00:01 CB: My name is Carolyn Benitez. Some of you may know that in the fall of 2004, I was successful in receiving a grant through the Kansas Humanities Council to interview families that settled in North Wichita during the early 1900s in a small Mexican barrio which was affectionately known as El Huarache. I didn’t grow up in El Huarache, but both sets of my grandparents lived there. My grandparents on my dad’s side, Rosales, were known as Mamanita and Paparito by their grandchildren. They lived at 1918 North Mosley from the mid-1920s through the early 1970s. My grandparents on my mother’s side, Mama Lola and Papa Isa, lived at 807 East 19th. They lived there for 10-11 years, and then they moved to 2335 North Market, the same block where their three daughters and their families lived. It was also the block where Our Lady of Perpetual Help Catholic Church is located.
01:16 CB: Mamanita became a widow early in life as Paparito died around age 47. She lived into her early 80s. My uncle Encho lived with her, but when the weekends came, he often wasn’t seen until late Sunday night. As a result, my cousins and I would spend part of our weekends with her. The sleepovers began when I was around 8 years old. Teresa was 9, Loretta 10, Luisa and Rita were probably 12. Usually, my Uncle Lupe or Uncle Whitey… And that’s his nickname, Whitey. Everyone that lived in El Huarache had a nickname. They would drive us to her house because they both had large station wagons with a third row seat facing backwards. Before we would go, my cousins and I would plan what we wanted to take. Often, it included 45-inch records in a carrying case, a suitcase-size record player, a couple of pillows and our belongings, and a huge accordion. My sister Luisa was teaching herself to play and wanted to entertain Mamanita with her new skill. Once at her house, we’d settle into the living room, listen to music, dance, sing, and play the accordion, and sing along as she was playing. Usually, my grandmother would be sitting in her room watching television. When it was time for bed, we’d roll out the sofa bed and figure out how five girls were going to fit on a full-size rollout bed. Usually, the three tallest slept vertically, and the two smallest slept horizontally at the feet of the others.
03:01 CB: I can remember seeing Mamanita in her bedroom, which was dimly lit by the candles on her altar. She would kneel at the side of her bed and say her nightly prayers. I never actually saw her get in bed because I’d fall asleep before she’d finish her prayers. Just as quietly as she got into bed, she’d rise before the sun and start her day with prayer, prepare her breakfast, and then our food. It was the wonderful smell a fresh flour tortillas cooking and the rhythmic sound of the wooden rolling pin hitting the table as she rolled out the tortillas that would wake us up. The fresh tortillas were accompanied by refried beans and eggs made the way we wanted them. Tang was the morning drink along with milk. Her food was so good, she was known in the community for being such a good cook. She would laugh when we would lick the plates clean. We’d spend the morning helping her tidy up, play dress up with her things, and by midday, we’d begin to gather our belongings to head out on our venture home. You see, we had to walk home to 23rd and North Market. So there we were, these young five girls heading north on Moseley with records in tow, record player, pillows, and this large, old accordion.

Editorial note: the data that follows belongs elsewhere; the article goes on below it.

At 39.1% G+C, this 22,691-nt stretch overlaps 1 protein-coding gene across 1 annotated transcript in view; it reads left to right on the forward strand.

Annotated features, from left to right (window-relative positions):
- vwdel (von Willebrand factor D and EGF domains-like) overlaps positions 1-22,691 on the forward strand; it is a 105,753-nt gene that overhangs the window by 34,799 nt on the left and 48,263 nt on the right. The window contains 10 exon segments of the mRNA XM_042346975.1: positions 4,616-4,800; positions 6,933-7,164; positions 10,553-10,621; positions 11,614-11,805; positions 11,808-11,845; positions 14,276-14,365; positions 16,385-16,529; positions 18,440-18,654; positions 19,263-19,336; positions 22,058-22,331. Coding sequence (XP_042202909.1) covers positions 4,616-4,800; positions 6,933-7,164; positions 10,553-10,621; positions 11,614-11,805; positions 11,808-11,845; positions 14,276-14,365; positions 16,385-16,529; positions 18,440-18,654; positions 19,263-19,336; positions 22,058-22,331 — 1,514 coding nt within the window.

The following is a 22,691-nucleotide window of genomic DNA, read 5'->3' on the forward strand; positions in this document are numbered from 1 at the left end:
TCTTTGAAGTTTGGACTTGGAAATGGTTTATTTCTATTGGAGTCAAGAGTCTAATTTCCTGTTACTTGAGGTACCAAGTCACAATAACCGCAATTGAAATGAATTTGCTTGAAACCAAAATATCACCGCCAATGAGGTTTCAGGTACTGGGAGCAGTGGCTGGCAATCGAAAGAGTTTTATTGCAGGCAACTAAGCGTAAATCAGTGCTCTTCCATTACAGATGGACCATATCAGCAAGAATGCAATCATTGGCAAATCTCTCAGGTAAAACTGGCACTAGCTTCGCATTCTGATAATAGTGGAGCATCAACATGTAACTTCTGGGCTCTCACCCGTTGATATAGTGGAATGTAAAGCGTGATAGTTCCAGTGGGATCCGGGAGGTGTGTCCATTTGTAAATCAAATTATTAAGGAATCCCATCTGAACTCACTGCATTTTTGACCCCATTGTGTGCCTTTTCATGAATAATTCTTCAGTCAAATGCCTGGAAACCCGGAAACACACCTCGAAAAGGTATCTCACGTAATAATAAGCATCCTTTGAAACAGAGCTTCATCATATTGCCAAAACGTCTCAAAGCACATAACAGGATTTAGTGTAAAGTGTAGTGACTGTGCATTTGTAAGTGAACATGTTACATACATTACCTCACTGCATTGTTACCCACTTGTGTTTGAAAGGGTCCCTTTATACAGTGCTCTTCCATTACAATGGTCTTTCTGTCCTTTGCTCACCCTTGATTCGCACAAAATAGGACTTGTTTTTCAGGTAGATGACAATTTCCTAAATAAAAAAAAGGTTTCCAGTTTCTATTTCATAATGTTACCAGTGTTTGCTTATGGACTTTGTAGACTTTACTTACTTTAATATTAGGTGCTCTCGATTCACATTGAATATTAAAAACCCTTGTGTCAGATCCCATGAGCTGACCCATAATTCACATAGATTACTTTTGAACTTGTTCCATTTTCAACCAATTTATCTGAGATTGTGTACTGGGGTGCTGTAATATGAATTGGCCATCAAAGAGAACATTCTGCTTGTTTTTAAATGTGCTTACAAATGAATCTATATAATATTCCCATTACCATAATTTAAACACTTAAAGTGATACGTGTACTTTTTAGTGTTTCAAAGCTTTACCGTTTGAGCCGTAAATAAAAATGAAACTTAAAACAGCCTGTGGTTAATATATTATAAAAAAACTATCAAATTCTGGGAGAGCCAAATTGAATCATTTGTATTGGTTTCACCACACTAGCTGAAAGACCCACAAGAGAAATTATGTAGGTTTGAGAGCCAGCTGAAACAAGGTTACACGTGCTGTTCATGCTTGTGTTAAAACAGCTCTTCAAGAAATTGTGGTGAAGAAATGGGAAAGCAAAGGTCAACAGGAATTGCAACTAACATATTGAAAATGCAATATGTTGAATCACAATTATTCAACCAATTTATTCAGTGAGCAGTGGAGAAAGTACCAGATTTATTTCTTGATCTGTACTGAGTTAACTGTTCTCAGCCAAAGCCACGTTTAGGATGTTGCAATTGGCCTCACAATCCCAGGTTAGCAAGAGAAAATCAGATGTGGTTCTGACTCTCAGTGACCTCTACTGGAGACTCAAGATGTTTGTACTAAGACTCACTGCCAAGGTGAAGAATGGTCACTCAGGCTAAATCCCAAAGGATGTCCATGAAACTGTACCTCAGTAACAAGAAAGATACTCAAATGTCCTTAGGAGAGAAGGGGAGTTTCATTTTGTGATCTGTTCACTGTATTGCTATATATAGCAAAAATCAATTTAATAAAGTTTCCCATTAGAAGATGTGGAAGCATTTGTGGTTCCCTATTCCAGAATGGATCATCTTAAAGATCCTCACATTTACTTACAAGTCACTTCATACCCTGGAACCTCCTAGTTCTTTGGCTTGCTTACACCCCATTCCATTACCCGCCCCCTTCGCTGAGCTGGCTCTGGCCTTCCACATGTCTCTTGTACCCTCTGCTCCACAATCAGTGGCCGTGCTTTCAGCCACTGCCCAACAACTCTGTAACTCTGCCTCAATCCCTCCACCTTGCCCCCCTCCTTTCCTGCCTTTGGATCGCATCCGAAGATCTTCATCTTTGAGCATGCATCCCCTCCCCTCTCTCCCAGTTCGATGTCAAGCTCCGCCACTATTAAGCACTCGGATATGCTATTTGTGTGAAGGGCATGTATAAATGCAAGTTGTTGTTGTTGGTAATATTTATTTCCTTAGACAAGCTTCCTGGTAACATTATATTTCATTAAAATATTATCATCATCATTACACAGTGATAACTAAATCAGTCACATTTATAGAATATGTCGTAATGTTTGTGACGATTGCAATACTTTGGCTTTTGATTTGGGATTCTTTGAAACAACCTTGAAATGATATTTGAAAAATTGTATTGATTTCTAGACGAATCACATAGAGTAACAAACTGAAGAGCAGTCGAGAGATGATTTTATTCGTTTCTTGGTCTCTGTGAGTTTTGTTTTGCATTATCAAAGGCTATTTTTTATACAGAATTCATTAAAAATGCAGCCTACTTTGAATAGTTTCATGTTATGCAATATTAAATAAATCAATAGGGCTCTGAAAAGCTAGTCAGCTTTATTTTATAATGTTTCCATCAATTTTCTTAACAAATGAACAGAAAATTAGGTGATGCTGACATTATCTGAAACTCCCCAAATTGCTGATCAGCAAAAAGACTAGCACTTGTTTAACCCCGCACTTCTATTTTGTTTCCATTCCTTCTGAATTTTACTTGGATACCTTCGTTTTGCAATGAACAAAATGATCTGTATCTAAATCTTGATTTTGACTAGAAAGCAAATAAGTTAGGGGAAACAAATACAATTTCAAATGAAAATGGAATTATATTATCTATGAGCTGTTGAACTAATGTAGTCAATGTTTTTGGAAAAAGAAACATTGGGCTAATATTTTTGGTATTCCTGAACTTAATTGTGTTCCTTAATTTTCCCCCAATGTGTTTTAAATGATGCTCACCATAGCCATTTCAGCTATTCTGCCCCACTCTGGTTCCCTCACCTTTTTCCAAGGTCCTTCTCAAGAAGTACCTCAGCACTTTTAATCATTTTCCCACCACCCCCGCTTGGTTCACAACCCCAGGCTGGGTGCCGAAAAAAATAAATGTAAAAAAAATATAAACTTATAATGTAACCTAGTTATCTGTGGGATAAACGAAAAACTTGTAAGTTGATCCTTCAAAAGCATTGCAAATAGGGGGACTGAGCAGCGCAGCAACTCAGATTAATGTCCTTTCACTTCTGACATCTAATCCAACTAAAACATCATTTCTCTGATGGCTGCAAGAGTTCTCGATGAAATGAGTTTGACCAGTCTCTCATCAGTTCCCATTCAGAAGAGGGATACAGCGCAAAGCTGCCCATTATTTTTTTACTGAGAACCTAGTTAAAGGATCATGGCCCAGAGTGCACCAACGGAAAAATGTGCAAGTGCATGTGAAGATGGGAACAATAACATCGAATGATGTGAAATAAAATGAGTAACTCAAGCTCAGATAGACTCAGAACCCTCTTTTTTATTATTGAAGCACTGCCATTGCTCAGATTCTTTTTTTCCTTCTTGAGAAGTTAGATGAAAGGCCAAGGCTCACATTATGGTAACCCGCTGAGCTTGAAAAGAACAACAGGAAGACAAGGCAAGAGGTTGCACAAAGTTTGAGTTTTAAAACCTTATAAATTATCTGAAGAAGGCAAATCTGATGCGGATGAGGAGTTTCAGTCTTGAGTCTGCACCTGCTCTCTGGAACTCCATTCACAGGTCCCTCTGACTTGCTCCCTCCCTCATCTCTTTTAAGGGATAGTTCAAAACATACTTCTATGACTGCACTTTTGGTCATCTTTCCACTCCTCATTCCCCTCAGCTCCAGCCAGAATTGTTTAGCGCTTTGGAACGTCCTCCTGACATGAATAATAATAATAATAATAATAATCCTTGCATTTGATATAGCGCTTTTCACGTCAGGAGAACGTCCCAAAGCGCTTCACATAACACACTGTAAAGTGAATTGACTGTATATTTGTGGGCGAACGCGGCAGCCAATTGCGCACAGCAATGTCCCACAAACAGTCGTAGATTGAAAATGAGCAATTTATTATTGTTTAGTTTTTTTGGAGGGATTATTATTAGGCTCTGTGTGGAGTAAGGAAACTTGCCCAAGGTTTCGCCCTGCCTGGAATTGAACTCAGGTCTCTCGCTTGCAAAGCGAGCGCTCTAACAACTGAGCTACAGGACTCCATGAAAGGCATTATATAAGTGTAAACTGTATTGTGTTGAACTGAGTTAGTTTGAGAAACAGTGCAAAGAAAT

04:21 CB: We always pass by the Gonzales house before we cross to the other side of the street because we wanted to see Andrea and Ricky. From Moseley, we would turn west onto the dirt road of East 19th Street where my other grandparents used to live. They would be our next stop, as my aunt and her family lived there. We’d stop and say hello to our cousin Andy, and ask him to walk with us up the hill to the Missouri Pacific Railroad tracks. There used to be some boys hanging around there, around the tracks, that would harass us. So when he could, he would watch us until we hit the cow path, which was the shortcut through a tall, grassy field leading us to the dusty road of 20th Street. On 20th Street, we would pass the towering flour mills and the old CBT Mule Company that would lead us to North Topeka Street. Once we reached that point, we could see my dad’s pool hall on North Broadway, and we knew we were back in the city, safe and sound.